Our medical experts systematically analyze highly-technical FDA documents in order to bring you the facts about prescription drugs.
- Increase the use of and adherence to effective drugs
- Decrease the use of ineffective or harmful drugs
- Improve the quality of drug research by increasing transparency about what drugs do
The Informulary Process
- We examine publicly available Food & Drug Administration (FDA) approval documents – supplemented by high quality systematic reviews – to extract the most important data on each prescription drug. We are then able to formulate an overall picture of the drug's benefits, harms, and uncertainties.
- We build a complete library of drug facts that can be used to develop a number of tools to help consumers, providers, and pharmacy managers choose the safest and most effective drugs.
- We present the most relevant facts in a neat, simple format, which can be interpreted by both physicians and consumers.
Problems with the data available today The label -- or tissue-paper insert -- that accompanies a prescription should summarize the information physicians need for the safe and effective use of the drug. Unfortunately, the label -- which is written by industry and then approved by the FDA -- sometimes fails to present data about drug benefit.[i] Medical literature is also problematic -- there is selective reporting of favorable trials, a bias towards favorable outcomes within trials, and the “spinning” of unfavorable results to maximize benefit and minimize harm.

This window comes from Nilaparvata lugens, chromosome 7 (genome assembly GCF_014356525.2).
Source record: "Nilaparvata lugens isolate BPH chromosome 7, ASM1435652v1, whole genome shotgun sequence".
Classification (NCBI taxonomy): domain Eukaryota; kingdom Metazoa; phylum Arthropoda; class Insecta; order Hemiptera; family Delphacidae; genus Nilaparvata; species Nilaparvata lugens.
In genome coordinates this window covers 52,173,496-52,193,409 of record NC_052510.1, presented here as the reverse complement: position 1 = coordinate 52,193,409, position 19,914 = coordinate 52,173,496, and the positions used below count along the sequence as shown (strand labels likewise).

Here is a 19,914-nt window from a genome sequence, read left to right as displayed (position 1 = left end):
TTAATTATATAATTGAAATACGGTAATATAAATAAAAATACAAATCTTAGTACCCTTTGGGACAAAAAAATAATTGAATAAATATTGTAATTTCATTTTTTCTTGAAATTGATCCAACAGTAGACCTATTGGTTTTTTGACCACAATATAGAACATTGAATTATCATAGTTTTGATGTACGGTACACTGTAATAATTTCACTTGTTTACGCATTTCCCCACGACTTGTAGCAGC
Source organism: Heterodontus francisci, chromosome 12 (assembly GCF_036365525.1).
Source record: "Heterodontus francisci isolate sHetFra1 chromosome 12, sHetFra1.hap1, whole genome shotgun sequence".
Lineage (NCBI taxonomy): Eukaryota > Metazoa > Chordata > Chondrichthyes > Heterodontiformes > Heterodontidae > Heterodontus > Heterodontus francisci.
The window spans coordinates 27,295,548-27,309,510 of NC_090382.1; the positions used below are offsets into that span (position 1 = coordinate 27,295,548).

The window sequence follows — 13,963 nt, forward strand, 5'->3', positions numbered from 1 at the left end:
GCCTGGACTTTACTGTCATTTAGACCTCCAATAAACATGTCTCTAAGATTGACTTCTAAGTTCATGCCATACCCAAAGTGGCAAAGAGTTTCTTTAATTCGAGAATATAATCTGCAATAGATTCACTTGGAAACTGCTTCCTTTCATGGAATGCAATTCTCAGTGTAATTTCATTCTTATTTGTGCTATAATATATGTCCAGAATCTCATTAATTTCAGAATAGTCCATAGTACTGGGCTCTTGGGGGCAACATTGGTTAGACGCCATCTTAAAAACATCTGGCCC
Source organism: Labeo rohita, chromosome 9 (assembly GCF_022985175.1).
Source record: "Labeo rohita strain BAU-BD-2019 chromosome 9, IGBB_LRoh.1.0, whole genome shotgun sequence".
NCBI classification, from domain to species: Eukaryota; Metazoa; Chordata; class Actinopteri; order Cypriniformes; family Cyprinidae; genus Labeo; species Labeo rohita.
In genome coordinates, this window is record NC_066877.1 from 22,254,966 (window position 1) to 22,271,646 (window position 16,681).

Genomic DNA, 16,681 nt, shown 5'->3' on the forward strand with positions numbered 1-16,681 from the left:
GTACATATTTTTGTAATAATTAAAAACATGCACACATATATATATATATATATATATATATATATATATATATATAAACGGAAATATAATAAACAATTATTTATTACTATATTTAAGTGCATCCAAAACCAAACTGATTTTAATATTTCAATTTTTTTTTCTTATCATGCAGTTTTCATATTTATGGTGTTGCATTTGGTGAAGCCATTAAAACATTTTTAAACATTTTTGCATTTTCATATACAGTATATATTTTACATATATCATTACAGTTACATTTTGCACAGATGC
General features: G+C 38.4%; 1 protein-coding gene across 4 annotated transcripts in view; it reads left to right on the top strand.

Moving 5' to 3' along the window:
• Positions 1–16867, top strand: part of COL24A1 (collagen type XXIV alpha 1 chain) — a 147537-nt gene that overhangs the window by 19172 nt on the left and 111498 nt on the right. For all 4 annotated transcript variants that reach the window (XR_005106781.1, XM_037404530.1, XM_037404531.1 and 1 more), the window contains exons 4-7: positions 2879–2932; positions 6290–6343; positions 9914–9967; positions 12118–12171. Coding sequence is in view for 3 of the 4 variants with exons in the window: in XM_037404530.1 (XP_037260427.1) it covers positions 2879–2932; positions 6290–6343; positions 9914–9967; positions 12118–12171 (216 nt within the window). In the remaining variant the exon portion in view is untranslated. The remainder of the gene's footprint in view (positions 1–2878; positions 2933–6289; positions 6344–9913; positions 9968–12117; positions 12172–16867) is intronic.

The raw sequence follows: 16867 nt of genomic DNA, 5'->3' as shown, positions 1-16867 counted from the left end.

The FDA's data is unfiltered In contrast, the publicly available FDA reviews always include the Phase III clinical trial data on benefits and harms that form the basis of drug approval. These reviews are rich with valuable information, including studies in specific populations that rarely see the light of day. However, because these reviews are lengthy, poorly organized, and weakly summarized, these reviews are practically inaccessible.
The solution: increasing access to data about medication you can actually use To improve accessibility of this meaningful information, the co-founders of Informulary, Inc., Lisa Schwartz MD and Steven Woloshin MD, developed the DrugFactsBox™, a summary of benefit and harm data for each indication of a drug. A series of studies by Schwartz and Woloshin, including national randomized trials, demonstrate that most consumers understand the information presented in a DrugFactsBox™ and that it improves decision-making. [ii] Given the potential public health impact, physicians and the public should not have to wait for better drug information.
To read more about the research that developed and tested the DrugFactsBox™, click here.
[i] Schwartz, L. and Woloshin, S., "Lost in Translation," New England Journal of Medicine, 361;18, October 29, 2009: 1717-1720.
[ii] Schwartz, Lisa M., Steven Woloshin, "Using a Drug Facts Box to Communicate Drug Benefits and Harms – Two Randomized Trials," Annals of Internal Medicine, April 2009, Volume 150, Number 8: 516-527.